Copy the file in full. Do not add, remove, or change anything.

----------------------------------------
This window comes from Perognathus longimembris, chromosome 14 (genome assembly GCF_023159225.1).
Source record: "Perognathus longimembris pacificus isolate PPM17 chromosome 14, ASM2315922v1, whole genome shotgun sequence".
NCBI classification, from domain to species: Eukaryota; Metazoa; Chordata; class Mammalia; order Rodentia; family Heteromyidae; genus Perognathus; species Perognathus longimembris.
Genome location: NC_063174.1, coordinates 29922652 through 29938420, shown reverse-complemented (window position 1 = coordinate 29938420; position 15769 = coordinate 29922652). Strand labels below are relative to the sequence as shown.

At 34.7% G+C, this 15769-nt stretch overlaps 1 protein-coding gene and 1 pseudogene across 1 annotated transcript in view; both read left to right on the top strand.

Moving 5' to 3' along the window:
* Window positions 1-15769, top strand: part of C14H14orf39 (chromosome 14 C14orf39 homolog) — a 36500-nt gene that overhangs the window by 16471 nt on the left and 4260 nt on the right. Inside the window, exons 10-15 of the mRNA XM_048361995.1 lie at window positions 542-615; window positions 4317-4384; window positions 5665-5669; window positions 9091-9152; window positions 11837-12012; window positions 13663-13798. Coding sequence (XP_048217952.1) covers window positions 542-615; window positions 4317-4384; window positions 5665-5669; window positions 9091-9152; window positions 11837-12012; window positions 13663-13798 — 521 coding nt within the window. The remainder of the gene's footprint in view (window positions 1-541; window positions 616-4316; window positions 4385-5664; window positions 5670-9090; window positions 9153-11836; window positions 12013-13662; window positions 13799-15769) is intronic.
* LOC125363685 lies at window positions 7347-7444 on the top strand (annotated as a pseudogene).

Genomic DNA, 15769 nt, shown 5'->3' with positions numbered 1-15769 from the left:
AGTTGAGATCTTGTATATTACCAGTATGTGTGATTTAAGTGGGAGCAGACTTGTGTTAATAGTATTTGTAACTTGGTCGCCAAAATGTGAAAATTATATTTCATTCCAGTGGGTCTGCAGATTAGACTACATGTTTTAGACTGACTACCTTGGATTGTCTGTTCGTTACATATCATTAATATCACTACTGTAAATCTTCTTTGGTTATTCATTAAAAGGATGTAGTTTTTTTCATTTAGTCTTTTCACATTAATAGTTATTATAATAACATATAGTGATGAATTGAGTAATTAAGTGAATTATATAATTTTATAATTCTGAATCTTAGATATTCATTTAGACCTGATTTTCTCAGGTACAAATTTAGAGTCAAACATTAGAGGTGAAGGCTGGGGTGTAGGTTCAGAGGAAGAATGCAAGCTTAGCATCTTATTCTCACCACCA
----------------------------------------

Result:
This window comes from Perognathus longimembris, chromosome 14 (genome assembly GCF_023159225.1).
Source record: "Perognathus longimembris pacificus isolate PPM17 chromosome 14, ASM2315922v1, whole genome shotgun sequence".
NCBI classification, from domain to species: Eukaryota; Metazoa; Chordata; class Mammalia; order Rodentia; family Heteromyidae; genus Perognathus; species Perognathus longimembris.
Genome location: NC_063174.1, coordinates 29922652 through 29938420, shown reverse-complemented (window position 1 = coordinate 29938420; position 15769 = coordinate 29922652). Strand labels below are relative to the sequence as shown.

At 34.7% G+C, this 15769-nt stretch overlaps 1 protein-coding gene and 1 pseudogene across 1 annotated transcript in view; both read left to right on the top strand.

Moving 5' to 3' along the window:
* Window positions 1-15769, top strand: part of C14H14orf39 (chromosome 14 C14orf39 homolog) — a 36500-nt gene that overhangs the window by 16471 nt on the left and 4260 nt on the right. Inside the window, exons 10-15 of the mRNA XM_048361995.1 lie at window positions 542-615; window positions 4317-4384; window positions 5665-5669; window positions 9091-9152; window positions 11837-12012; window positions 13663-13798. Coding sequence (XP_048217952.1) covers window positions 542-615; window positions 4317-4384; window positions 5665-5669; window positions 9091-9152; window positions 11837-12012; window positions 13663-13798 — 521 coding nt within the window. The remainder of the gene's footprint in view (window positions 1-541; window positions 616-4316; window positions 4385-5664; window positions 5670-9090; window positions 9153-11836; window positions 12013-13662; window positions 13799-15769) is intronic.
* LOC125363685 lies at window positions 7347-7444 on the top strand (annotated as a pseudogene).

Genomic DNA, 15769 nt, shown 5'->3' with positions numbered 1-15769 from the left:
AGTTGAGATCTTGTATATTACCAGTATGTGTGATTTAAGTGGGAGCAGACTTGTGTTAATAGTATTTGTAACTTGGTCGCCAAAATGTGAAAATTATATTTCATTCCAGTGGGTCTGCAGATTAGACTACATGTTTTAGACTGACTACCTTGGATTGTCTGTTCGTTACATATCATTAATATCACTACTGTAAATCTTCTTTGGTTATTCATTAAAAGGATGTAGTTTTTTTCATTTAGTCTTTTCACATTAATAGTTATTATAATAACATATAGTGATGAATTGAGTAATTAAGTGAATTATATAATTTTATAATTCTGAATCTTAGATATTCATTTAGACCTGATTTTCTCAGGTACAAATTTAGAGTCAAACATTAGAGGTGAAGGCTGGGGTGTAGGTTCAGAGGAAGAATGCAAGCTTAGCATCTTATTCTCACCACCA